For some time, the conservative "position" on health care has been a stalwart commitment to the status quo, resisting any proposals for sweeping reform. Two new studies comparing global health data — one by American Progress distinguished senior fellow Tom Daschle, another by the Commonwealth Fund — spell out what this position entails: conservatives apparently are content with a health care system that ranks #37 in the world (behind both developed and developing countries); a system that has the highest rate of medical mistakes, medication errors, and inaccurate or delayed lab results of any of the six nations surveyed by Commonwealth (Australia, Canada, German, New Zealand, and the United Kingdom); and a system that forces fully half of sick adults to report cost-related barriers to needed care. This disparity is not simply about health practices or economics; it is about our most basic values as Americans: our current health care system violates our core commitment to the common good, and betrays the simple notion (articulated by Sen. Daschle) that the "world’s wealthiest country should be its healthiest." (The Center for American Progress, unlike the Bush administration, has developed a real plan for making America healthier. Read all about it, or watch the flash video.)
THE MORAL COST OF THE STATUS QUO: The most substandard element of our health care system is arguably also the most morally troubling. As Paul Krugman explains, "Americans are far more likely than others to forgo treatment because they can’t afford it. Forty percent of the Americans surveyed failed to fill a prescription because of cost. A third were deterred by cost from seeing a doctor when sick or from getting recommended tests or follow-up." That citizens must regularly deny themselves and their families medical care is bad enough; that it happens in the wealthiest country in human history is almost unbelievable.
THE ECONOMIC COST OF THE STATUS QUO: Employment-based health insurance "is the only serious source of coverage for Americans too young to receive Medicare and insufficiently destitute to receive Medicaid," yet it’s becoming increasingly difficult to obtain. The reason? The strain of health care costs for employers is growing, "possibly to a breaking point." The average total premium for an employer-based family plan was $9,979 in 2005, representing nearly the entire annual income of a full-time, minimum-wage worker. The cost of premiums for employer-based plans has outpaced wage growth by nearly fivefold since 2000. According to one report, by 2008, health costs will exceed profits at Fortune 500 companies. Comparing the U.S. system to countries with universal coverage, Sen. Daschle found that "in general, their predictable and broadly-financed costs along with their outcomes — improved health and productivity of workers — tend to benefit their businesses, and give them a competitive advantage over ours."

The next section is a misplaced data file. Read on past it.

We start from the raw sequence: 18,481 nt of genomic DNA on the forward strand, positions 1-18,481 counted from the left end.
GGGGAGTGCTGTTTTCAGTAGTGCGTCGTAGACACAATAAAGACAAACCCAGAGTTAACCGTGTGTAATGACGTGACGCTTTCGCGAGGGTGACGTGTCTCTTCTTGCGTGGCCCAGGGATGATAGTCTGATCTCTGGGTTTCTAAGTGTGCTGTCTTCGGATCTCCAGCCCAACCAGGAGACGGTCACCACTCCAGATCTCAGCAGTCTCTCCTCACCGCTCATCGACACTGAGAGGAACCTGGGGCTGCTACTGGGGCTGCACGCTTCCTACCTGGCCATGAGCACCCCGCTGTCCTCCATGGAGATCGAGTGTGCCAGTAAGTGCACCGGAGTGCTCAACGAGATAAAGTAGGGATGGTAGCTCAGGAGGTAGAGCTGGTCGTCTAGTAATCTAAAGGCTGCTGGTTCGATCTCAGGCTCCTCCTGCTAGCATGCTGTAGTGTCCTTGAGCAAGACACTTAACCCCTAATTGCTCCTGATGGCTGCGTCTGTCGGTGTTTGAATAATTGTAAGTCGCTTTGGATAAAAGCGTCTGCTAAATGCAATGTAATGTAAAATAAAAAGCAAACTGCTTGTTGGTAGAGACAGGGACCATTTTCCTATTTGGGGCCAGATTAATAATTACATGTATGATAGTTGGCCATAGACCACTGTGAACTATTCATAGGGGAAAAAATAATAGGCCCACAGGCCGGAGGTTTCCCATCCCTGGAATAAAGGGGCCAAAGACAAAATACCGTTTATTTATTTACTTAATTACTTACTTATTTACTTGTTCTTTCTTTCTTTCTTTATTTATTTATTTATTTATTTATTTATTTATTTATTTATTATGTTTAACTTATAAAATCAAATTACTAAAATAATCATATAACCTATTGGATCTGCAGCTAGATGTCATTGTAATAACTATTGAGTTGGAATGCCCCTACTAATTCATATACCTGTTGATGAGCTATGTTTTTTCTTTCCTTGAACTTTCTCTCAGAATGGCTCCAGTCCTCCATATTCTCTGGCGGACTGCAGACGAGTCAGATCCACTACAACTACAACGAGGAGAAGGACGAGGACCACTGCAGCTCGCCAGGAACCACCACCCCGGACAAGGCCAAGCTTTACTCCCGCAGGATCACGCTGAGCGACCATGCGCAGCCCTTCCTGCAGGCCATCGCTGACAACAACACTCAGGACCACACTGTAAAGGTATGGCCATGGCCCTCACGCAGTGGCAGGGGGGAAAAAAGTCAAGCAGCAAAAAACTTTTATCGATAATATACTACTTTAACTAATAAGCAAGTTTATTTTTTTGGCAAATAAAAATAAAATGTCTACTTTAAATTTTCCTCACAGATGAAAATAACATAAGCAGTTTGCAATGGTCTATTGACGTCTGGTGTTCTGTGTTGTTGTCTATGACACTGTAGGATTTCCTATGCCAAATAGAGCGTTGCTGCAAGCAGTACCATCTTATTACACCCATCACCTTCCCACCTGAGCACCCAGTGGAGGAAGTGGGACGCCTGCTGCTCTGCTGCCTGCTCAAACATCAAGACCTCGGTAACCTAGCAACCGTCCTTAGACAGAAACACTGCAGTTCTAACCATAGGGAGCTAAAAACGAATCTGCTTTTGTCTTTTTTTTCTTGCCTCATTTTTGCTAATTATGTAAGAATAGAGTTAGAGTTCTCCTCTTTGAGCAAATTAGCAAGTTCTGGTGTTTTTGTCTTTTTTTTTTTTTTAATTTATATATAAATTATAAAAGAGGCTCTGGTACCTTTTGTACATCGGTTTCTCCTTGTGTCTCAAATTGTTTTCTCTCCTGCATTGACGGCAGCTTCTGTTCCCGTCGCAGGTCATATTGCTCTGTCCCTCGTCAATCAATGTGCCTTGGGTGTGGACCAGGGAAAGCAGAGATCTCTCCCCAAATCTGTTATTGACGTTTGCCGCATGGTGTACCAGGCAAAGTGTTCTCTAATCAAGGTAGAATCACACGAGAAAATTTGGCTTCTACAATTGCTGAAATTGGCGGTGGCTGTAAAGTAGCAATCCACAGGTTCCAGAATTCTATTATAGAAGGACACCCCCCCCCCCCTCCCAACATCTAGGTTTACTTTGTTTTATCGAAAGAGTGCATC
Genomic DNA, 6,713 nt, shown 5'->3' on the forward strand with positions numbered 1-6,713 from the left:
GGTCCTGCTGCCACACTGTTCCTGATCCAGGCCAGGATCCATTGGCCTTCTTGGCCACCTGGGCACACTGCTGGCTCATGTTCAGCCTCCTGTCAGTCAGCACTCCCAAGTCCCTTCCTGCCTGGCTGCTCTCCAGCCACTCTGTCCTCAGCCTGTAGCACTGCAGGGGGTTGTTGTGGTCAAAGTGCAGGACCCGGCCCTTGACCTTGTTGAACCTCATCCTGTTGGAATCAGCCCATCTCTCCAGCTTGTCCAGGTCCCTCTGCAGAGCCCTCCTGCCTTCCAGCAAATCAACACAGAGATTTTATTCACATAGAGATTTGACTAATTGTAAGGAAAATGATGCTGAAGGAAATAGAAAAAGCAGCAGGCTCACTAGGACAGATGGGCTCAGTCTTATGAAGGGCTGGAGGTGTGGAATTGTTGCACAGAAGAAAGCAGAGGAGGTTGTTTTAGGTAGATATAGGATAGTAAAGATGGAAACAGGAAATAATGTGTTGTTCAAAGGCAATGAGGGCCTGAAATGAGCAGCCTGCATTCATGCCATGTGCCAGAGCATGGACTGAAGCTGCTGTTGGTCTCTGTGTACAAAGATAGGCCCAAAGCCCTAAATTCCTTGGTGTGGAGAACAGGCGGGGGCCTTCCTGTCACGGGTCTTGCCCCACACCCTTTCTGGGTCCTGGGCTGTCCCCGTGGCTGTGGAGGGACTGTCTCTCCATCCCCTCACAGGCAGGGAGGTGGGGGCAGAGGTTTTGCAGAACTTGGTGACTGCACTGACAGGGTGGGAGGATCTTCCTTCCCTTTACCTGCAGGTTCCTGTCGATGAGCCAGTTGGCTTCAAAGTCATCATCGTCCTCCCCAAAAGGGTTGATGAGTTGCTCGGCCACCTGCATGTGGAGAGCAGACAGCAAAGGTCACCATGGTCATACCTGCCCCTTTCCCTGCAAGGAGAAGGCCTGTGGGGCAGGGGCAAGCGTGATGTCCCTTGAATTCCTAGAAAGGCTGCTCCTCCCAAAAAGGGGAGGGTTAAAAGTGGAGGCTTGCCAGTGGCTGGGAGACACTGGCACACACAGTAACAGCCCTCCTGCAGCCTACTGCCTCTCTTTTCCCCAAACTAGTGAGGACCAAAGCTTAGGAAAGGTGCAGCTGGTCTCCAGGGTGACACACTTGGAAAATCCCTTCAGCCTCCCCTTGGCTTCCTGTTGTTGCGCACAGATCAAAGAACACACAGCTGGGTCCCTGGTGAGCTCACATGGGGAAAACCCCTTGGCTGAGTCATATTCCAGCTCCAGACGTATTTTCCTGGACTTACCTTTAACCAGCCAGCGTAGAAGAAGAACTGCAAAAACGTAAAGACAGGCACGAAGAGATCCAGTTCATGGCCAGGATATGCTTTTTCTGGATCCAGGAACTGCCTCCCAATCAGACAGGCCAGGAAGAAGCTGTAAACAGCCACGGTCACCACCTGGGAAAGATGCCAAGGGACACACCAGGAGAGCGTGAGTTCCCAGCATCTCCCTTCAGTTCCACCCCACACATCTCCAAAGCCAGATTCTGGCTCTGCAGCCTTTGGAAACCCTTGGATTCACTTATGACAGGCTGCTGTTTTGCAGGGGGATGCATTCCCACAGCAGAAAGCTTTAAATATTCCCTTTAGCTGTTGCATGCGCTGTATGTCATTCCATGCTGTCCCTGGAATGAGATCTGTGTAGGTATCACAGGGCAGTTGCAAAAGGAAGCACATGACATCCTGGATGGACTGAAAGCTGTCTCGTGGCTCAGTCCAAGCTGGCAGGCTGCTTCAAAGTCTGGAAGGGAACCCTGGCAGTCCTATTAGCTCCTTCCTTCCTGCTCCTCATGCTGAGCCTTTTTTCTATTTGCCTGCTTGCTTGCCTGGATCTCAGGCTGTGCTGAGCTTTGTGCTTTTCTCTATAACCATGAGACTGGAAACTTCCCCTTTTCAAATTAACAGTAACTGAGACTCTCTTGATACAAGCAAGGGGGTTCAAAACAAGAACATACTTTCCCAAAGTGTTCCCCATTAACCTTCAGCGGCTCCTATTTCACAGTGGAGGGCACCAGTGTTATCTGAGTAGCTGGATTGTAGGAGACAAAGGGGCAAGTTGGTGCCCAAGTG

MYTH: COVERING ALL AMERICANS WILL LEAD TO RATIONING: As with the positive aspects of the U.S. system, the negative aspects of other countries’ systems are frequently exaggerated. One such myth relates to waiting lists. Americans typically fear that any universal coverage system will require them to wait longer for needed services. Yet, 30 percent of sick Americans have access to same-day care, compared to 41 percent in the United Kingdom, 54 percent in Australia, and 60 percent in New Zealand. Americans are also more likely to have to wait to see a specialist than sick people in Germany. Additionally, among developed nations, waiting lists are not a major factor in explaining lower costs. Examining Organization for Economic Cooperation and Development (OECD) nations, one study identified twelve countries that had waiting lists for elective surgeries and seven countries besides the U.S. that did not have these waiting lists. In 2002, per capita health spending averaged $2,366 in the countries with waiting lists, $2,696 in the non-U.S. countries without waiting lists, and $5,267 in the U.S. Thus, waiting lists are neither inevitable nor necessary in systems that cover all of their people.
MYTH: WE CANNOT AFFORD TO COVER ALL AMERICANS: As it stands today, "America’s health care system spends more, for worse results, than that of any other advanced country." In 2003, for instance, the United States spent $5,635 per person on health care. Canada spent $3,003; Germany spent $2,996; Britain spent only $2,231. "Yet the United States has lower life expectancy and higher infant mortality than any of these countries." Moreover, much of this cost is born not by government or government, but by ordinary Americans (in fact, the government share of health spending in the U.S. is the lowest among all OECD nations). Nearly twice as many Americans as Australians spent more than $1,000 out-of-pocket on health care in 2003 (26 compared to 14 percent). Sicker Americans fare even worse. Over one-third of sicker Americans have medical expenses exceeding $1,000, compared to 14 percent of sicker Canadians and 4 percent of sic
ker adults in the United Kingdom. As Sen. Daschle writes, "The truth is we can’t afford to not reform the health system."